I went to the Move Transportation Levy meeting at Roosevelt on Monday night. I had figured the levy would just amount to adding a couple crosswalks to the neighborhood and then focus all the real money on Northgate and other light rail stops, but the draft proposal currently includes funding for making 45th and 50th one way streets. SDOT is maintaining the proposal will alleviate long standing complaints about East / West throughput in our area while also adding dedicated transit and bike lanes.

The current thinking is for 50th to be one way East bound between 15th Ave NE and Fremont Ave N, and 45th to be one way West bound between Green Lake Way and 15th. The East / West directions are being chosen so that cars can circulate between the two roads using right hand turns instead of left hand turns.

Each roadway will be 3 lanes wide, with one of the 3 lanes reserved as a transit (bus-only) lane. The bus lanes will be on the North side of 45th and the South side of 50th. SDOT maintains that separating out buses and then coordinating signals for one way traffic means that car throughput will be increase by 30%, and buses during rush hour will be able to pass through at over twice the speed they do today.

The final aspect of the plan is to add a protected bike lane to 50th on the South side of the roadway. SDOT states this will connect cyclists in Wallingford and Phinney with the U-District, meeting a key need identified in the bicycle master plan. With all the bike-only density going in on 45th, SDOT did not feel that an I-5 crossing could wait the 20 years or so it would take for the planned pedestrian and bicycle overpass at 47th to be built.

This is the configuration they are proposing for 45th, and then 50th:

45th configuration

45th reconfiguration, all traffic West bound

Draft proposal for 50th configuration

50th reconfiguration, all traffic East bound

One drawback of the change is that parking will no longer be allowed along 50th. SDOT states this is consistent with the general move to convert parking lanes into bike lanes, and that houses along the roadway have driveways and off street parking. They compare the overall effect being achieved to the recent reconfiguration of Roosevelt way, which also eliminated some parking options.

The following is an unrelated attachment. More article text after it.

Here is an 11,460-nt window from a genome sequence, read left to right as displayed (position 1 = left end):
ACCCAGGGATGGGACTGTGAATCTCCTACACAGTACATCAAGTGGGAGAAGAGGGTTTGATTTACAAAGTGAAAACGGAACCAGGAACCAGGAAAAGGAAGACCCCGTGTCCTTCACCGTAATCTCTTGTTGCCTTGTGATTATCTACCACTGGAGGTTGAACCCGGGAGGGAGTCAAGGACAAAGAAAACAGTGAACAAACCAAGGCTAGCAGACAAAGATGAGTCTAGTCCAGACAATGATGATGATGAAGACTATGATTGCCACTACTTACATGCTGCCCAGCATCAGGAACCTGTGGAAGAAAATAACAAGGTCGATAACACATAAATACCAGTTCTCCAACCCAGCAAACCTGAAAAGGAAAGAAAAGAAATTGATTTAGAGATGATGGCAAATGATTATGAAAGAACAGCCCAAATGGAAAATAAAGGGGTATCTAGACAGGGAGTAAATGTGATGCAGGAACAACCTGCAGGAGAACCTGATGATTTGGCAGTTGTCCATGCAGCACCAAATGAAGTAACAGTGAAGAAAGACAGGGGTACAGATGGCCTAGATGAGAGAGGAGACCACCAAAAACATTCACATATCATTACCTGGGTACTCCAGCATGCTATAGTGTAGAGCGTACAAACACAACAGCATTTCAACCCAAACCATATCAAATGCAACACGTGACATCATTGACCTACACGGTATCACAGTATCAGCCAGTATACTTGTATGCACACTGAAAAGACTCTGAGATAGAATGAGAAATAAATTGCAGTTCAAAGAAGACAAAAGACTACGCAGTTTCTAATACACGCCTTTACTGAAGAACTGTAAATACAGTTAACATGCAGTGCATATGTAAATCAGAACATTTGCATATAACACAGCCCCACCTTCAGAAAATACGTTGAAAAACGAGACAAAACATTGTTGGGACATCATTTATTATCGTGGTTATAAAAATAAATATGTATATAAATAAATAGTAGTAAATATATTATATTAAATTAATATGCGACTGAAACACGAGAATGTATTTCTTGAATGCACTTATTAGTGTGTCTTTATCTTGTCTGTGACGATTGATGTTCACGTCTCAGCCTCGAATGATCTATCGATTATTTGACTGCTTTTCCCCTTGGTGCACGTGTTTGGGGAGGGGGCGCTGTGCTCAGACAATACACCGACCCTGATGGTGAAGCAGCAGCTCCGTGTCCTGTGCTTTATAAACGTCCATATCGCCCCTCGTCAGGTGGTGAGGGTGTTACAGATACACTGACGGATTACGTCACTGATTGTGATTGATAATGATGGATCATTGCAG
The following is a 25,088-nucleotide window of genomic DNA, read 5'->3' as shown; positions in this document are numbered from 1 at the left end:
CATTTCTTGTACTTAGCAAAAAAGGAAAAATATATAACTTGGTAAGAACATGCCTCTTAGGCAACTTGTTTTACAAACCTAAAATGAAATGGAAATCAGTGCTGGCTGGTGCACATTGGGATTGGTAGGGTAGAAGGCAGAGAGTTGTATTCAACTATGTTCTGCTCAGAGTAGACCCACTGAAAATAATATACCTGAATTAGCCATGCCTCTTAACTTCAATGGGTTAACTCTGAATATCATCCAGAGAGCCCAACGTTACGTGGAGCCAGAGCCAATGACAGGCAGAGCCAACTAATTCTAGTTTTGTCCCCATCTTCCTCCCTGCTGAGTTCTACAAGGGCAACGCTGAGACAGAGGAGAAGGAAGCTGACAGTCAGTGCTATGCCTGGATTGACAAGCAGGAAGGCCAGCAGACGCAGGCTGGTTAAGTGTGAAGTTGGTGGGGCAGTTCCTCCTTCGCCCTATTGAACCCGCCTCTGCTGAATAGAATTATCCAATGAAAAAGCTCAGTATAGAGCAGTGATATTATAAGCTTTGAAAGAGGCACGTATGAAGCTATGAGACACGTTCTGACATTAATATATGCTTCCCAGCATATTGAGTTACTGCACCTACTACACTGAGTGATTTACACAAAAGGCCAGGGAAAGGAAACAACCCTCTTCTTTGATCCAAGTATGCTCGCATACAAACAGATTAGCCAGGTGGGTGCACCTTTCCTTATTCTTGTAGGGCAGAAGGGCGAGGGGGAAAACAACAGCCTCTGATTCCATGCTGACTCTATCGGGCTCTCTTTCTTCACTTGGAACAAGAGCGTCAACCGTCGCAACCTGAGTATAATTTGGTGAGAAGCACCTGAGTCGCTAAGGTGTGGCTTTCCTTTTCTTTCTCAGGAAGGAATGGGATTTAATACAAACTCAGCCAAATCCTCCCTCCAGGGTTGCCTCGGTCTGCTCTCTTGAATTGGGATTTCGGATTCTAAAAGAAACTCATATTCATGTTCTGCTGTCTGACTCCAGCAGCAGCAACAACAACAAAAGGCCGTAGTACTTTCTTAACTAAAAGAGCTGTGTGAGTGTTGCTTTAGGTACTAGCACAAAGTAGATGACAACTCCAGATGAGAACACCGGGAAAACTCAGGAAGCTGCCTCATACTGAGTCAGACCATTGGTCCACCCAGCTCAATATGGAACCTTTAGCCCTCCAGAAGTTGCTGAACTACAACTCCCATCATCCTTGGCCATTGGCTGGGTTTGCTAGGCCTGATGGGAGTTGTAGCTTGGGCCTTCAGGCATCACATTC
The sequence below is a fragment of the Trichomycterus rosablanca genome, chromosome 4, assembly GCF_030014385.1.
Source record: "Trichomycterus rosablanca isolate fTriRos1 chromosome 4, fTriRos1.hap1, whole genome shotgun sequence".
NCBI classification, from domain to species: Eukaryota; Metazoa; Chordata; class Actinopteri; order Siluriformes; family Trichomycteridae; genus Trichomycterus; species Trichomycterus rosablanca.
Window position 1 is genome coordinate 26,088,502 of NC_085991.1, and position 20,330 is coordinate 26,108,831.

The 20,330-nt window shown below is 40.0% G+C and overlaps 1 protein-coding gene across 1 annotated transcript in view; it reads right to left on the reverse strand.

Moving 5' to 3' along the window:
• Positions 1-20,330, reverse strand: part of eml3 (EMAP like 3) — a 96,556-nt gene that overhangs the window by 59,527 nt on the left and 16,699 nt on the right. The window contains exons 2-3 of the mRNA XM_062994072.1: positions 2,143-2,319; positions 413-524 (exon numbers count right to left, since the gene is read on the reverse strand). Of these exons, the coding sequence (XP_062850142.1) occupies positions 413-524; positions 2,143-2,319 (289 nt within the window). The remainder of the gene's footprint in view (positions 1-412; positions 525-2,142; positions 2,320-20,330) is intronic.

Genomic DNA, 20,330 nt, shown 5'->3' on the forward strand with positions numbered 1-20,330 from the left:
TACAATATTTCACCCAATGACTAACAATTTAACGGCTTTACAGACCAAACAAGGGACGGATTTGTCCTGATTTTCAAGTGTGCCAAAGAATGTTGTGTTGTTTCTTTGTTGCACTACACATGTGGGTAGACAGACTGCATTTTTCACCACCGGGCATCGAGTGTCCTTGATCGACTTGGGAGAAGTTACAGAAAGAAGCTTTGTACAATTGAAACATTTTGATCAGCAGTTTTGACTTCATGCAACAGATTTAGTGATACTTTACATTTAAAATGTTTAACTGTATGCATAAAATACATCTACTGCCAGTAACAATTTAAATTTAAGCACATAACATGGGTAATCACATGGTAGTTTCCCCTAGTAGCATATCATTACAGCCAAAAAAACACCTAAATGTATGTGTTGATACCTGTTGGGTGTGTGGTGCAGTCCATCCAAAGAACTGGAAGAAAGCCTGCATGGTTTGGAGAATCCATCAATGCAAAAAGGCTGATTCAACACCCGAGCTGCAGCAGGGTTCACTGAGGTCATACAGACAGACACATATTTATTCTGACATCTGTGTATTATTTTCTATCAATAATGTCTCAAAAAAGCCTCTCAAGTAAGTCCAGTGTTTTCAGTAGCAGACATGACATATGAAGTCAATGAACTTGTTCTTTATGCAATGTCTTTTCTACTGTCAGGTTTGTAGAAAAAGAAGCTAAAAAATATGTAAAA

Finally, SDOT is stressing that the plans are preliminary, simply meant to illustrate the idea for the purposes of the levy. If the levy passes, there will be a public engagement process to come up with the final designs. There will also be some obvious reconfiguration of bus routes and impacts on secondary streets where they meet the arterials. Before proceeding to the detailed design stage SDOT needs the levy dollars. If you want to provide feedback on the draft proposal, the online survey is here.

Move Levy


Now and Then: Moon Temple Edition

Paul Dorpat style “Now and Then” posts in Wallingford are easy. Just go to 45th or Stone, take a picture, then look at what Google Street View has for the same place. Here is the site of the new CVS that will be replacing what was Moon Temple, Tully’s, and the Wallingford Neighborhood Office. The new store is supposed to keep the architectural look of the original building, so I assume the stonework at the top is just temporarily removed:

RIP Moon Temple 1

Moon Temple Then

There’s also a nice memorial at the site. Note the apodments looming in the background:

RIP Moon Temple 2

The memorial last week had a nice touch of an upside down smiley face balloon. Thanks to Olivier for this pic:

Moon Temple RIP 3

The project proposing to prevent Tangletown cut throughs by blocking easy I-5 access from Tangletown received 90 comments, more than all the other NPSF projects put together. Justin wrote the following, which seemed to encapsulate the general tone of many of the comments: